Our findings represent a paradigm shift to understand and possibly challenge the causes of precocious ageing in CS, and perhaps in normal ageing. It urges now to identify the underlying mechanisms and evaluate the impact of these cellular alterations on progeroid dysfunction. Importantly, our (unpublished) results reveal genome-wide epigenetic changes that are correlated with the severity of disease, making possible the identification of novel key effectors in the establishment of CS. Based on a consortium that has the largest collection of research and clinical paradigms to study CS, and a robust set of preliminary data, we launch a research program to elucidate how CSA/B deficiency alters the HTRA3/POLG1/mitochondrial pathway and the epigenetic landscape in the presence of nitroso-redox imbalance. This study has also implications for the clinical treatment of CS and possible interventions for physiological ageing.
The present study has four aims: 1) assess the mechanism by which HTRA3 overexpression results in POLG1 depletion and in turn mitochondrial dysfunction; 2) link epigenetic modifications specific to CS fibroblasts (manuscript, ms1, in preparation) to transcriptome changes, and to iPSC-derived neuronal cells/structures, for the identification of novel effectors of CS defects, and assess whether they are reverted upon MnTBAP treatment; 3) correlate CS cell alterations with clinical phenotypes for diagnostic and therapeutic purposes, taking also advantage from iPSC-derived neuronal organoids (to date produced only by our consortium) for personalized rescue strategies with MnTBAP (bench-to-bedside developments); and 4) investigate CS-specific alterations during regular ageing, by assessing the mechanism responsible for their occurrence in the senescence of normal cells (a process linked to ageing), that we have identified (ms2 to submit), and validating common epigenetic changes in CS and during normal ageing.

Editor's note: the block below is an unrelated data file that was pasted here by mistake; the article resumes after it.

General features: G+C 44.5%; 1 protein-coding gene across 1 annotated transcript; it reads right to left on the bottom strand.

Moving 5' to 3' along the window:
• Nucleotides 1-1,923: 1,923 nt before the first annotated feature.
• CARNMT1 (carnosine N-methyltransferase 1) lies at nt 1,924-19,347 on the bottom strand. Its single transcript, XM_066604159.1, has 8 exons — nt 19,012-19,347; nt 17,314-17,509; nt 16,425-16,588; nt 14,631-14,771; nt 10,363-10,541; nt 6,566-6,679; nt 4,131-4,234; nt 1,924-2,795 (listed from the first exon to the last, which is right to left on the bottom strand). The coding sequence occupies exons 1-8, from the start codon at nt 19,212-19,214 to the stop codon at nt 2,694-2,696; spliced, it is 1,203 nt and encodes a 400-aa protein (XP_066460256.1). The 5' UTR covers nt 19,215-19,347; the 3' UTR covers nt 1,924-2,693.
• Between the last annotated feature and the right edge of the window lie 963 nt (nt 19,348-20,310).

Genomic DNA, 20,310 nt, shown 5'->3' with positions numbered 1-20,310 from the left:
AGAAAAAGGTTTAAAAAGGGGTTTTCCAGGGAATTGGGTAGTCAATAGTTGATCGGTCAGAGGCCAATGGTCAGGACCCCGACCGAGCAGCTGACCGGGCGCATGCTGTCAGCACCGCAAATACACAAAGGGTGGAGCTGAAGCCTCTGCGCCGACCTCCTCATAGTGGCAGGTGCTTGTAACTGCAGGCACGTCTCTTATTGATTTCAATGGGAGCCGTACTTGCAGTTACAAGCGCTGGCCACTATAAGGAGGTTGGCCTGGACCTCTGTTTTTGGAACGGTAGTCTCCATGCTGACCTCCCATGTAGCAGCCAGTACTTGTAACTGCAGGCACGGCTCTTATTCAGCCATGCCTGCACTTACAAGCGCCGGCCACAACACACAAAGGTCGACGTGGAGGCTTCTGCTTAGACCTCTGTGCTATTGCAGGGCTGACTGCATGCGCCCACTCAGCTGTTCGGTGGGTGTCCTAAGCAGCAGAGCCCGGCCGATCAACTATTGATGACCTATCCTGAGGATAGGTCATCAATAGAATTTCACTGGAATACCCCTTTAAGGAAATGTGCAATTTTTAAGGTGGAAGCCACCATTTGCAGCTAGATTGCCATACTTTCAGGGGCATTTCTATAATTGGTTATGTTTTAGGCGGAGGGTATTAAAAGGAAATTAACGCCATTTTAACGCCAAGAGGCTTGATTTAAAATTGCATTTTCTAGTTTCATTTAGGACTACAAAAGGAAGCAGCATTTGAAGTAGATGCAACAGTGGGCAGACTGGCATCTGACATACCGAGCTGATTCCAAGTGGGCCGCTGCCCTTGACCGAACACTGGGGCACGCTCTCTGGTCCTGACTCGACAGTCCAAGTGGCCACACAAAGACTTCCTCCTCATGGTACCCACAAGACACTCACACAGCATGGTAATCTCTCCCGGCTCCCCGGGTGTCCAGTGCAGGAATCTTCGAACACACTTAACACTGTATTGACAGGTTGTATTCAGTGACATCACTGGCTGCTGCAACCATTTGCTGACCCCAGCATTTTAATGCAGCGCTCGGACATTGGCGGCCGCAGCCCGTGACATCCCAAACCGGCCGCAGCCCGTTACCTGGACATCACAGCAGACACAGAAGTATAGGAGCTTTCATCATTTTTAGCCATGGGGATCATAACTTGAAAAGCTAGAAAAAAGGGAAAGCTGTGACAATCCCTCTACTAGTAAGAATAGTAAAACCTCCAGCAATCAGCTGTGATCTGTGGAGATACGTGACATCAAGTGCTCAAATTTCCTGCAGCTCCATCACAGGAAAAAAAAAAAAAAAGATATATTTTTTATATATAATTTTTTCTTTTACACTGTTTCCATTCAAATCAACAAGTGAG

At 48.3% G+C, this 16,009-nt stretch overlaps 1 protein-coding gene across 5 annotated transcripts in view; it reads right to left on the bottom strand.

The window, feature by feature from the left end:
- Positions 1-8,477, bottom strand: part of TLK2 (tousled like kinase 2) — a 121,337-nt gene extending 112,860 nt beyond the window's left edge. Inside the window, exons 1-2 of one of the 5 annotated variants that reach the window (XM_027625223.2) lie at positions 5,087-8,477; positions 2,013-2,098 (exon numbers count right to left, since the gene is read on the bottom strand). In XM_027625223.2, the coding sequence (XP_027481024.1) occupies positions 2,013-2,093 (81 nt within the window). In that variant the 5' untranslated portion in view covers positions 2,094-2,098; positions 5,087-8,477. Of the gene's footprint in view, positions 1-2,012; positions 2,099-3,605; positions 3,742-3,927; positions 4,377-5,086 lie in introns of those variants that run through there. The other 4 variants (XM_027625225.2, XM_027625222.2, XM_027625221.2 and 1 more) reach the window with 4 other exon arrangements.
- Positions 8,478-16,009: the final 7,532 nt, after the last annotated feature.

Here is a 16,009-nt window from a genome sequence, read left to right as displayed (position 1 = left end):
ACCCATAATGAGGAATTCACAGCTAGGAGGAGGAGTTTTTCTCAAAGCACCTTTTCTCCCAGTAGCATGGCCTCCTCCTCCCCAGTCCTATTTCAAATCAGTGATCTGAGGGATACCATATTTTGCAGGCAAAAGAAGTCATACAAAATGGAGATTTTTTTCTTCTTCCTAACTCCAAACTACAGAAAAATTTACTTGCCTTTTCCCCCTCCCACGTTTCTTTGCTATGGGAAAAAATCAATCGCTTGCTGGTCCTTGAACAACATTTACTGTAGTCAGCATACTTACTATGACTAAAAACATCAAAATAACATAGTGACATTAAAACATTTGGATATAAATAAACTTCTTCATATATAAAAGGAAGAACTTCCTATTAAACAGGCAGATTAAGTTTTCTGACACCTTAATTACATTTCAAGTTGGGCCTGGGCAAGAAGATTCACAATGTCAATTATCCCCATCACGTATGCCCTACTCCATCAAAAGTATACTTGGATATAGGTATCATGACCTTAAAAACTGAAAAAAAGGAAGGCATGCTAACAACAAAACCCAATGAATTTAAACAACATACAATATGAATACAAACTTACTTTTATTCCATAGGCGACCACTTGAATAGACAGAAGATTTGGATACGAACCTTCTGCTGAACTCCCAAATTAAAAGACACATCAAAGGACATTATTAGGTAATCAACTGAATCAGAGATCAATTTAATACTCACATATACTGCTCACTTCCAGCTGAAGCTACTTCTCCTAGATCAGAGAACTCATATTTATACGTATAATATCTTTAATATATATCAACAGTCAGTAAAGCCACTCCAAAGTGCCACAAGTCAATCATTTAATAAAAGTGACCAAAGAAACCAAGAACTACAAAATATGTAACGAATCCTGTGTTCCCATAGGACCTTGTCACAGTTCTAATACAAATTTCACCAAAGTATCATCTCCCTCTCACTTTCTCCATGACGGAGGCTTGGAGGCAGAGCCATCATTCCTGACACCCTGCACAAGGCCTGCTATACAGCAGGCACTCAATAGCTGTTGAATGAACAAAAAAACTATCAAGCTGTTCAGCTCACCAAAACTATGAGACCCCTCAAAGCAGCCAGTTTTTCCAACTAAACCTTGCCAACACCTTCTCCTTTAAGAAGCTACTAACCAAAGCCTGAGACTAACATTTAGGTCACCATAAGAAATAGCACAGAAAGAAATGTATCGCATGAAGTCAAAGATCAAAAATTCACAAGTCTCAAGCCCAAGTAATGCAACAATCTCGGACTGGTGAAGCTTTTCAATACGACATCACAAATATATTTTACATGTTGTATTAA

Madame Miria RICCHETTI (INSTITUT PASTEUR)
The author of this summary is the project coordinator, who is responsible for the content of this summary. The ANR declines any responsibility as for its contents.
IRCCS-ISNB IRCCS Istituto delle Scienze Neurologiche di Bologna / IRCCS Istituto delle Scienze Neurologiche di Bologna
CellTechs ISBP - SUP BIOTECH PARIS
LGM LABORATOIRE DE GÉNÉTIQUE MÉDICALE (UMR_S 1112)
IP-SCD INSTITUT PASTEUR
Help of the ANR 682,855 euros
Beginning and duration of the scientific project: October 2019 - 42 Months